Split-Brain in medicine refers to the state of communication malfunction inside the brain; where half of the brain is unaware of the other half’s behavior. Just like in a functioning brain, the chances of Split-Brain occurring in your distributed system are exactly the same.
Split-Brain in distributed computing refers to the communication loss between the active servers of a cluster. When this happens, all sub-clusters lose all synchronization and heartbeat connections with one another. If such a calamity befalls your distributed system, it will be a real horror for your system administrator and there’s no recovering from that. Unless you are using NCache as your distributed cache. Only then do you have hope.
Split-Brain in NCache Cluster
NCache creates self-healing dynamic clusters with servers that are interconnected for intra-cluster communication. But like any distributed system, the NCache cluster can also face Split-Brain problem where one or more cache servers get disconnected from the rest of the cluster and form sub-clusters. And just like the brain, your cluster gets divided into halves and each knows nothing about the other’s existence.
Let’s take a cluster of 5 nodes as an example. The cluster works fine, caching, communicating, processing but then out of nowhere comes a network glitch that divides the perfectly running cluster into two.
When this happens in the cluster, both halves of the cluster start acting independently assuming that the other half has gone down, hence resulting in independent sub-clusters.
This behavior will lead to both halves having their own copy of the data which is being updated by the clients without any synchronization. That defeats the purpose of using a distributed cache when there are cache operation failures and data integrity problems in your application.
How does NCache Recover from Split-Brain?
The first step of recovering from Split-Brain is to detect it in the cluster. And lucky for you, NCache has the ability to automatically detect the occurrence of split-brain. Here’s how.
NCache maintains cluster membership on all cache servers that comprise a cluster. So, whenever the connection breaks between the servers, the entire cluster gets notified. Both halves (sub-clusters) assume that they are the surviving cluster and start working independently with the data stored. On top of acting individually as to not hinder the performance, the sub-clusters also keep trying to reconnect with the “lost cluster” to get the initial cluster back together. In the meantime, both sub-clusters log events to the Windows Event Log indicating the state of the cluster. The sub-clusters can also notify the cache admin through Email Notifications that connection with certain servers has been lost.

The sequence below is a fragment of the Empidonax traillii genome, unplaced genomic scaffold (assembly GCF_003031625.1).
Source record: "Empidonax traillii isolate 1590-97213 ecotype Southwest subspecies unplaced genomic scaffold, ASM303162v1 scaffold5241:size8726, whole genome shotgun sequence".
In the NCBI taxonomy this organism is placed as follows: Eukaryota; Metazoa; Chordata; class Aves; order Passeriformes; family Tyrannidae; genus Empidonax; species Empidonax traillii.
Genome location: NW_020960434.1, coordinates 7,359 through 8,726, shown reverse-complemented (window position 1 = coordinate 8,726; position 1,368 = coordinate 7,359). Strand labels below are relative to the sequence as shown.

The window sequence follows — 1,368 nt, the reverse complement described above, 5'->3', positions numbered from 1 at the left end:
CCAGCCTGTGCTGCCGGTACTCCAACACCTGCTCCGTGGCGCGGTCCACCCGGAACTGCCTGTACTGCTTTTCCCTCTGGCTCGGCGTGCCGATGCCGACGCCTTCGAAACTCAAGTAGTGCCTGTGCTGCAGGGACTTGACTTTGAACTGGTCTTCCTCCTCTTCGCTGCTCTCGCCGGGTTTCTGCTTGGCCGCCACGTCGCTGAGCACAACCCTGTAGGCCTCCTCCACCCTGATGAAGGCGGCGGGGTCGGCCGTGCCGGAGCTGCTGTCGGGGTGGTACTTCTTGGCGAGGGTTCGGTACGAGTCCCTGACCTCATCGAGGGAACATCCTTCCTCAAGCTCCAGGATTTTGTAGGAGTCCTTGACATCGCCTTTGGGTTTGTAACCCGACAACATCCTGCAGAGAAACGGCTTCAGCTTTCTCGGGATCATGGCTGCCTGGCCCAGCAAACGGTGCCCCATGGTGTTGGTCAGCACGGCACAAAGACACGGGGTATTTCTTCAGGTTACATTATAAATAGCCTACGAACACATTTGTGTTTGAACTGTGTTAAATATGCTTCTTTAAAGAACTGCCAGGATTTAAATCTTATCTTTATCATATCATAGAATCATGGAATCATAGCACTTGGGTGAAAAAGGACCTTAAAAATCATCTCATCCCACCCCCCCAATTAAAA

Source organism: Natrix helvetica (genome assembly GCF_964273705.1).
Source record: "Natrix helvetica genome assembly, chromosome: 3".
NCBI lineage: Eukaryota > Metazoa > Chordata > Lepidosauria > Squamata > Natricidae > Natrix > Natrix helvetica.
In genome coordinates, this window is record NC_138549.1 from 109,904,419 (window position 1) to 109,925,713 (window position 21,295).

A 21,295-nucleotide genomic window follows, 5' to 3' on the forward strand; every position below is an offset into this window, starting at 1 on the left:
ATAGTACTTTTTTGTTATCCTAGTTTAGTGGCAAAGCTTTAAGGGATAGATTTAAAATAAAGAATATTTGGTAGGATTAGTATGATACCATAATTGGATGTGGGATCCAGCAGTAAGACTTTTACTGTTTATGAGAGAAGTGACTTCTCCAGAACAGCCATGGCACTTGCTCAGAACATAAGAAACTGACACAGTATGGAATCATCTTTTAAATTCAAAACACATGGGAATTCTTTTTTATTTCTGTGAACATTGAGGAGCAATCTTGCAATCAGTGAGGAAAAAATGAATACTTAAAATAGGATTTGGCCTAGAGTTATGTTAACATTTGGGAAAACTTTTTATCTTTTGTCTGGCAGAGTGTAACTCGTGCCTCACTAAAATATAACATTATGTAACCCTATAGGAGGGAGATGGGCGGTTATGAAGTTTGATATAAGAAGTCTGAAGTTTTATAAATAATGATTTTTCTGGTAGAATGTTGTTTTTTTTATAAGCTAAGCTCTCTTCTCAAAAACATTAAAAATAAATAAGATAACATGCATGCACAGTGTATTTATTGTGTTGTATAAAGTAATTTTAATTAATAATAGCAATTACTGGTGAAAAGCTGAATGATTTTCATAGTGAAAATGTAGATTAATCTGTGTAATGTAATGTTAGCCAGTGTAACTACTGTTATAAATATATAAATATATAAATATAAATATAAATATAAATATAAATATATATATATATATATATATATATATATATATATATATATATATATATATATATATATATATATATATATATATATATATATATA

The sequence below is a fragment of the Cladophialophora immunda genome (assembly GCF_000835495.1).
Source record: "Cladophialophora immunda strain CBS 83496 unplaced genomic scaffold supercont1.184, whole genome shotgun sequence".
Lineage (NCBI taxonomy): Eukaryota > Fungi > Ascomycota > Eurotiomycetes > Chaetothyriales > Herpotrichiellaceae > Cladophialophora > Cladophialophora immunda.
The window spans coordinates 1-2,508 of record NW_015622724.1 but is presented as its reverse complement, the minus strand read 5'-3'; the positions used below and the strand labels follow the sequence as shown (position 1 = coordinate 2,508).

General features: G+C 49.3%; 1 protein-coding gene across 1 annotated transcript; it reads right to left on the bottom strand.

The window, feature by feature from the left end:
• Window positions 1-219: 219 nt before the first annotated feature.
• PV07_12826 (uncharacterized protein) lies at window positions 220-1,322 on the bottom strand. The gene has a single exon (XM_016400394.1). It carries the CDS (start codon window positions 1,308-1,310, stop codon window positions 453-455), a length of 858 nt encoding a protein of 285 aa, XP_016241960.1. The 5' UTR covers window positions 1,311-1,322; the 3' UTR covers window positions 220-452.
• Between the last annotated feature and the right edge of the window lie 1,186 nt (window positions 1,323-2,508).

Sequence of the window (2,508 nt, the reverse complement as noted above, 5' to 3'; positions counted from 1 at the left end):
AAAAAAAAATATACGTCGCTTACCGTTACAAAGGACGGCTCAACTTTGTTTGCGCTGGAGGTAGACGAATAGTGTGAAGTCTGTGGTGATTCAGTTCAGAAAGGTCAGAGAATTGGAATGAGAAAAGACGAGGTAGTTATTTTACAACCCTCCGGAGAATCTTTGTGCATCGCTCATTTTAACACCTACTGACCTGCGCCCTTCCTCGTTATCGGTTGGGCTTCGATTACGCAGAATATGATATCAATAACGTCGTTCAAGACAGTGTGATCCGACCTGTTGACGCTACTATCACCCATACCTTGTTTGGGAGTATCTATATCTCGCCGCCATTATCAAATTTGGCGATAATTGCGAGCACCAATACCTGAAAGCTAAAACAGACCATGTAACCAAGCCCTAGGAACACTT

Till this point, neither halves actually realize that they encountered a split-brain. It’s only when the network connection is restored that they finally understand the cause of the cluster division.
When the connection is restored and the servers start communicating with one another, that’s when the decision of who gets to be the “winner” cluster needs to be made. The winner cluster is basically the cluster that fulfills the following sorting criterion:
- The sub-cluster containing the maximum number of nodes. This is done to ensure minimal data loss.
- In case the sizes of both the sub-clusters are the same, the sub-cluster whose coordinator node has a lower IP address will be considered as winner cluster.
Once decided, it is the winner cluster’s responsibility to restart the “loser” cluster and redistribute data among the new nodes. Through all this redistribution, the loser cluster will lose its data, but on the bright side, the winner cluster persists its data.
Enabling Split-Brain Auto Recovery
By default, the Split-Brain Auto Recovery feature of NCache is disabled. You should enable this feature if your data cannot bear complete loss. Provided below are the ways through which you can enable Split-Brain Auto Recovery for your cluster.
Using NCache Web Manager
You can easily enable Split-Brain Recovery for your cache cluster using the NCache Web Manager. Follow the help provided in Enable Split-Brain Auto Recovery to enable this feature.
Using Cache Config File
Split-Brain Recovery can be enabled through NCache configuration files. Manually edit the cache config file by following the steps mentioned here: Manually Edit NCache Configuration for Split-Brain Recovery.
<split-brain-recovery enable="True" detection-interval="60"/>
In a Nutshell…
Sometimes in the middle of processing data, your cache cluster encounters a network glitch that divides your cluster into sub-clusters. This division, no matter how logical, still poses a threat to your cached data. This whole scenario resembles the medical term Split-Brain Syndrome. To rectify the possible damage this syndrome inflicts on your cluster, NCache offers a remedy in the form of Split-Brain Auto Recovery feature. If you have NCache then you don’t need to worry about managing your cluster once it has been broken into halves. NCache always saves the day.